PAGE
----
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Archive for the ‘Linux Administration’ Category

Posted by sibu on March 10, 2009

Crontab Entries

Crontab is used to schedule commands to be executed periodically.
Cron is a daemon process, which means it runs continuously in the background, waiting to run a specified operation at predefined times.

Cron Files

/etc/crontab
/etc/cron.d
/var/spool/cron<username>
/etc/cron.*

/etc/cron.daily, cron.hourly, cron.monthly, cron.weekly.
This files contain scripts that are run daily, hourly, weekly or monthly respectively, place scripts there be executed inregular intervell.

Lines that can be in the crontab file.

minute (0-59),
hour (0-23),
day of the month (1-31),
month of the year (1-12),
day of the week (0-6 with 0=Sunday).

Options Explanation


* Is treated as a wild card. Meaning any possible value.
*/5 Is treated as ever 5 minutes, hours, days, or months. Replacing the 5 with another
numerical value will change this option.
2,4,6 Treated as an OR, so if placed in the hours, this could mean at 2, 4, or 6 o-clock.
9-17 Treats for any value between 9 and 17. So if placed in day of month this would be
days 9 through 17. Or if put in hours it would be between 9 and 5.

Commands

crontab : Add a crontab entry for the cron users.
crontab -u john -e : Add a crontab entry for user john
crontab -u carl /var/spool/cron/john : Copy the crontab file of john located in the /var/spool/cron/cron.* for user carl.
crontab -l :List crontab entries.
crontab -r : Remove the current crontab entry.

Posted by sibu on March 10, 2009

Volume Labels

Volume labels make it possible for partitions to retain a consistent name. Each can be a maximum of 16 characters long. There are three tools to make volume labels: mke2fs, tune2fs and e2label.

e2label /dev/hda1 omega

tune2fs -L omega /dev/hda1

The above 2 commands will label the first partition of the drive “omega”. That label stays with that particular partition, even if the drive is moved to another controller or even another computer.

mke2fs omega /dev/hda1

mke2fs -L omega /dev/hda1

The above command also will do the label but only after they make the file system. This means that either of these last two commands will delete any existing data in the partition.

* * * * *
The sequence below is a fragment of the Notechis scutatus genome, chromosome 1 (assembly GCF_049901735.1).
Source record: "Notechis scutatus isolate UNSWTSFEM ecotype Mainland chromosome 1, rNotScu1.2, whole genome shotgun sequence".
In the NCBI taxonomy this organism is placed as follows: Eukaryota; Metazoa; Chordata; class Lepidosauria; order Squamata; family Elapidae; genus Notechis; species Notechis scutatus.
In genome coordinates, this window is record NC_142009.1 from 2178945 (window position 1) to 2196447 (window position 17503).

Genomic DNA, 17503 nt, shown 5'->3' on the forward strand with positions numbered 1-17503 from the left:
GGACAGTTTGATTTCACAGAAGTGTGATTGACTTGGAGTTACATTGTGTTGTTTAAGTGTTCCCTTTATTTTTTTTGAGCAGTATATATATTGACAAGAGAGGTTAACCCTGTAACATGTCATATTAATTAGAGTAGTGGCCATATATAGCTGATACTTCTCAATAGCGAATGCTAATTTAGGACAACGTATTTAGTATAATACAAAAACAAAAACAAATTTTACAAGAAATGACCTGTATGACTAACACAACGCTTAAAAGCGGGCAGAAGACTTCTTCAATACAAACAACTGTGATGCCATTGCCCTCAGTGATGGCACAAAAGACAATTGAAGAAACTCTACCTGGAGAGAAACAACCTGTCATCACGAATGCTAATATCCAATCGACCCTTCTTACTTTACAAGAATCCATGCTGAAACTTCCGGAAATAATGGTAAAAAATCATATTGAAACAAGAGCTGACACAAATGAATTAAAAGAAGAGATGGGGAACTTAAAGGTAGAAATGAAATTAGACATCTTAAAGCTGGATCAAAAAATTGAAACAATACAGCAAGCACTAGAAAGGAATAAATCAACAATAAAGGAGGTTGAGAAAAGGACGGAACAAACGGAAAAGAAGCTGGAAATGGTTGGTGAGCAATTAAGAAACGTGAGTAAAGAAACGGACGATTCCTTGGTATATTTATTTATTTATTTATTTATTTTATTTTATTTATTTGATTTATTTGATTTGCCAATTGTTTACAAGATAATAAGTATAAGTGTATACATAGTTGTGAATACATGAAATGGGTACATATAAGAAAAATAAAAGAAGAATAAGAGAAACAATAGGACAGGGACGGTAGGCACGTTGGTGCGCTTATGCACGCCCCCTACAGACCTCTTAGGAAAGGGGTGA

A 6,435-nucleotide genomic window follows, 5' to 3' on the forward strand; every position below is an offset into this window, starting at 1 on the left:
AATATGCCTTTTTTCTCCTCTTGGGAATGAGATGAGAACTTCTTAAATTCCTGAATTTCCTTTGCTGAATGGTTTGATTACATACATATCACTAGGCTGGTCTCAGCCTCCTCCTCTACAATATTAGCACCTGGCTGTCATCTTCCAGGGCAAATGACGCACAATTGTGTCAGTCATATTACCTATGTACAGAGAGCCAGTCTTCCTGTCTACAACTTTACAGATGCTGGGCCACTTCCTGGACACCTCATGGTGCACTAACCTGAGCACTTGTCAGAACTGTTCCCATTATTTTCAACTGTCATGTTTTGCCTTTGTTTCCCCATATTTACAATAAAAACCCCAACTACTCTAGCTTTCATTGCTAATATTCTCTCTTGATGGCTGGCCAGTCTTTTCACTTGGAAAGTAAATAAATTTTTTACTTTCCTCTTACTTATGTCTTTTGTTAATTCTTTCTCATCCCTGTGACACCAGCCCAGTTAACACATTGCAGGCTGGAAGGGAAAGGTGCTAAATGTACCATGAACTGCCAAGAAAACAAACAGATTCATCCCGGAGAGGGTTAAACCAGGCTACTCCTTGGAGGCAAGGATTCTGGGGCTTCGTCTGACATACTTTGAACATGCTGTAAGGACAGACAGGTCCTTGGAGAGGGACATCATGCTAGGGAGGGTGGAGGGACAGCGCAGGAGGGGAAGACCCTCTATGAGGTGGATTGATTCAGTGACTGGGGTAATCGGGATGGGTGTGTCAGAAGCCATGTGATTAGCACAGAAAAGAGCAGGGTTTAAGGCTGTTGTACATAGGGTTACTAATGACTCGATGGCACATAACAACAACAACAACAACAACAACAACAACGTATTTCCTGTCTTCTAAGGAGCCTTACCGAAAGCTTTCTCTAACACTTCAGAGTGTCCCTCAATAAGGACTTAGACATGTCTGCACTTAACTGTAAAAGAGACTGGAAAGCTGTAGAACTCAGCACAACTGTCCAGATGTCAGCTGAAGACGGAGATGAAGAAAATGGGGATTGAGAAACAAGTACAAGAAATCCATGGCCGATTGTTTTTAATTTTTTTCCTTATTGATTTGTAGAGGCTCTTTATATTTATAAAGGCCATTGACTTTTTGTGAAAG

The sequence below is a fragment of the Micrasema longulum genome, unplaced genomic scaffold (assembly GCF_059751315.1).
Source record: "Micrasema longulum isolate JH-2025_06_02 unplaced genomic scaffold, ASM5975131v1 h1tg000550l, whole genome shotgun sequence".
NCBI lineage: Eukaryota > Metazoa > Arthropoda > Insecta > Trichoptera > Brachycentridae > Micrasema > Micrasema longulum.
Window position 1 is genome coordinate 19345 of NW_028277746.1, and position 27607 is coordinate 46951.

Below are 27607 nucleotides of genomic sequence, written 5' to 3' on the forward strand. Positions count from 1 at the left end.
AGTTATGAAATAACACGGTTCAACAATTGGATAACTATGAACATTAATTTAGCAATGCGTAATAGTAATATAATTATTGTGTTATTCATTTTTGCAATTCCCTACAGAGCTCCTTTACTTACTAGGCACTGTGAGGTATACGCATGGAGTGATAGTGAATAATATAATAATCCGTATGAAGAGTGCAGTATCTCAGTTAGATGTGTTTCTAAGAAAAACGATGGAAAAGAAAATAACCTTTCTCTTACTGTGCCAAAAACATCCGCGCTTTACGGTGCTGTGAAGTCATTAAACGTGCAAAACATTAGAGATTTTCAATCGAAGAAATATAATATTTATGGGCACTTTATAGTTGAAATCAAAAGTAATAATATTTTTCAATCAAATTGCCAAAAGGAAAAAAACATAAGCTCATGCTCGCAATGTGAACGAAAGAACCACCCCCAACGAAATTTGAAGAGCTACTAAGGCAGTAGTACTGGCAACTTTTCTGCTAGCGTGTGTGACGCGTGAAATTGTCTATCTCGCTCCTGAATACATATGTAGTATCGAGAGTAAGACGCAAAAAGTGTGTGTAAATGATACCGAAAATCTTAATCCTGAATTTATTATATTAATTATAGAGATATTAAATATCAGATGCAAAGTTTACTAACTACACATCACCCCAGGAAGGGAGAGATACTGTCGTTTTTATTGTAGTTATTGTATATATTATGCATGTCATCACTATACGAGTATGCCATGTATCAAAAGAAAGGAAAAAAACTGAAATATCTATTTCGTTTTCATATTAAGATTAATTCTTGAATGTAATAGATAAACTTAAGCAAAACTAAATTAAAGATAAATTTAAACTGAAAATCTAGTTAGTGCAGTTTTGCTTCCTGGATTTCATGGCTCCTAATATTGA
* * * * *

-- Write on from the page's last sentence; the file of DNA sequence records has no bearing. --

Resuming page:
Posted by sibu on March 10, 2009

How to enable and disable ping request.

To Disable Ping

echo 1 > /proc/sys/net/ipv4/icmp_echo_ignore_all

To Enable Ping

echo 0 > /proc/sys/net/ipv4/icmp_echo_ignore_all

Posted by sibu on March 8, 2009

Linux filesystem blocks

Linux filesystem blocks

The blocks used for two different purpose:

1. Most blocks stores user data as files (user data).
2. Some blocks in every file system store the file system’s metadata.In simple words Metadata describes the structure of the file system. Most common metadata structure are superblock, inode and directories.

Superblock

Each file system is different and they have type like ext2, ext3 etc. Further each file system has size like 5 GB, 10 GB and status such as mount status. In short each file system has a superblock, which contains information about file system such as:

* File system type
* Size
* Status
* Information about other metadata structures

If this information lost, you are in trouble (data loss) so Linux maintains multiple redundant copies of the superblock in every file system. This is very important in many emergency situation, for example you can use backup copies to restore damaged primary super block. Following command displays primary and backup superblock location on /dev/hda3

# dumpe2fs /dev/hda3 | grep -i superblock

Code:
dumpe2fs 1.35 (28-Feb-2004)
Primary superblock at 0, Group descriptors at 1-5
Backup superblock at 32768, Group descriptors at 32769-32773
Backup superblock at 98304, Group descriptors at 98305-98309
Backup superblock at 163840, Group descriptors at 163841-163845
Backup superblock at 229376, Group descriptors at 229377-229381
Backup superblock at 294912, Group descriptors at 294913-294917
Backup superblock at 819200, Group descriptors at 819201-819205
Backup superblock at 884736, Group descriptors at 884737-884741
Backup superblock at 1605632, Group descriptors at 1605633-1605637
Backup superblock at 2654208, Group descriptors at 2654209-2654213
Backup superblock at 4096000, Group descriptors at 4096001-4096005
Backup superblock at 7962624, Group descriptors at 7962625-7962629
Backup superblock at 11239424, Group descriptors at 11239425-11239429

When a file system fails then

* File system will refuse to mount
* Entire system get hangs
* Even if filesystem mount operation result into success, users may notice strange behavior when mounted such as system reboot, gibberish characters in directory listings etc

Most of time fsck (front end to ext2/ext3 utility) can fix the problem, first simply run e2fsck - to check a Linux ext2/ext3 file system, first unmount /dev/sda3 then type following command :